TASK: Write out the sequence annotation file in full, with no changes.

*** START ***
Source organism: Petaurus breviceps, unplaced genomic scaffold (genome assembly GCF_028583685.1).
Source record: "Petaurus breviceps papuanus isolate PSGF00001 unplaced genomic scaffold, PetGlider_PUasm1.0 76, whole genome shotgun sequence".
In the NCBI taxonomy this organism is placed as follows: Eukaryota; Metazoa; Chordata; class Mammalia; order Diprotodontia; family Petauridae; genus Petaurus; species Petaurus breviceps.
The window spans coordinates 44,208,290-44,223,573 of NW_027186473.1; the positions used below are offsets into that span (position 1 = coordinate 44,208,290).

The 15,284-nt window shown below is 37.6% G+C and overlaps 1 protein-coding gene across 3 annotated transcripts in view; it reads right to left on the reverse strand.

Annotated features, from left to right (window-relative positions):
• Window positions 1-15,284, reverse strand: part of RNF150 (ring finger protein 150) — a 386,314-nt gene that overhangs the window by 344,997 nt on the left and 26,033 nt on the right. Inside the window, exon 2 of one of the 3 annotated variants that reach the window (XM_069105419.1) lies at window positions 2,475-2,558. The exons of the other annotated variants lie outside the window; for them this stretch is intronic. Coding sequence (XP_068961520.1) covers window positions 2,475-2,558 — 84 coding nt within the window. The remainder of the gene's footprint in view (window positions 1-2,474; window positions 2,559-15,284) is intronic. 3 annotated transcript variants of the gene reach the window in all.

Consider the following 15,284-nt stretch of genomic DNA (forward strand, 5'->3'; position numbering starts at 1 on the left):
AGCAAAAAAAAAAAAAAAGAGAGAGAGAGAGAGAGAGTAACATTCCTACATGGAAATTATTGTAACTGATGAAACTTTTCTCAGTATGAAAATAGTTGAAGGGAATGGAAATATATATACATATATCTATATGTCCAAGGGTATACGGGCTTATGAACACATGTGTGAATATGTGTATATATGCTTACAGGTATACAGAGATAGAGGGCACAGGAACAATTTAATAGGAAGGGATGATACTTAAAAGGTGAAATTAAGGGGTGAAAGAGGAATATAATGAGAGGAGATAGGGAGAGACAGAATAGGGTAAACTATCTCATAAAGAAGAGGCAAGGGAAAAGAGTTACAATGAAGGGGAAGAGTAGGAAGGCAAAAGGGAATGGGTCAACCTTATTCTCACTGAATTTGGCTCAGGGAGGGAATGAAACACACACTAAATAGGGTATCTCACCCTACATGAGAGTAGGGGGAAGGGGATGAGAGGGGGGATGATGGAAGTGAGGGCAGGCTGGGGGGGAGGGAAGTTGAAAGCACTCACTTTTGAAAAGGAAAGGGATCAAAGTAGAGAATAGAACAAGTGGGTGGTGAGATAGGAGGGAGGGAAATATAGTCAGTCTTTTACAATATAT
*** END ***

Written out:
Source organism: Petaurus breviceps, unplaced genomic scaffold (genome assembly GCF_028583685.1).
Source record: "Petaurus breviceps papuanus isolate PSGF00001 unplaced genomic scaffold, PetGlider_PUasm1.0 76, whole genome shotgun sequence".
In the NCBI taxonomy this organism is placed as follows: Eukaryota; Metazoa; Chordata; class Mammalia; order Diprotodontia; family Petauridae; genus Petaurus; species Petaurus breviceps.
The window spans coordinates 44,208,290-44,223,573 of NW_027186473.1; the positions used below are offsets into that span (position 1 = coordinate 44,208,290).

The 15,284-nt window shown below is 37.6% G+C and overlaps 1 protein-coding gene across 3 annotated transcripts in view; it reads right to left on the reverse strand.

Annotated features, from left to right (window-relative positions):
• Window positions 1-15,284, reverse strand: part of RNF150 (ring finger protein 150) — a 386,314-nt gene that overhangs the window by 344,997 nt on the left and 26,033 nt on the right. Inside the window, exon 2 of one of the 3 annotated variants that reach the window (XM_069105419.1) lies at window positions 2,475-2,558. The exons of the other annotated variants lie outside the window; for them this stretch is intronic. Coding sequence (XP_068961520.1) covers window positions 2,475-2,558 — 84 coding nt within the window. The remainder of the gene's footprint in view (window positions 1-2,474; window positions 2,559-15,284) is intronic. 3 annotated transcript variants of the gene reach the window in all.

Consider the following 15,284-nt stretch of genomic DNA (forward strand, 5'->3'; position numbering starts at 1 on the left):
AGCAAAAAAAAAAAAAAAGAGAGAGAGAGAGAGAGAGTAACATTCCTACATGGAAATTATTGTAACTGATGAAACTTTTCTCAGTATGAAAATAGTTGAAGGGAATGGAAATATATATACATATATCTATATGTCCAAGGGTATACGGGCTTATGAACACATGTGTGAATATGTGTATATATGCTTACAGGTATACAGAGATAGAGGGCACAGGAACAATTTAATAGGAAGGGATGATACTTAAAAGGTGAAATTAAGGGGTGAAAGAGGAATATAATGAGAGGAGATAGGGAGAGACAGAATAGGGTAAACTATCTCATAAAGAAGAGGCAAGGGAAAAGAGTTACAATGAAGGGGAAGAGTAGGAAGGCAAAAGGGAATGGGTCAACCTTATTCTCACTGAATTTGGCTCAGGGAGGGAATGAAACACACACTAAATAGGGTATCTCACCCTACATGAGAGTAGGGGGAAGGGGATGAGAGGGGGGATGATGGAAGTGAGGGCAGGCTGGGGGGGAGGGAAGTTGAAAGCACTCACTTTTGAAAAGGAAAGGGATCAAAGTAGAGAATAGAACAAGTGGGTGGTGAGATAGGAGGGAGGGAAATATAGTCAGTCTTTTACAATATAT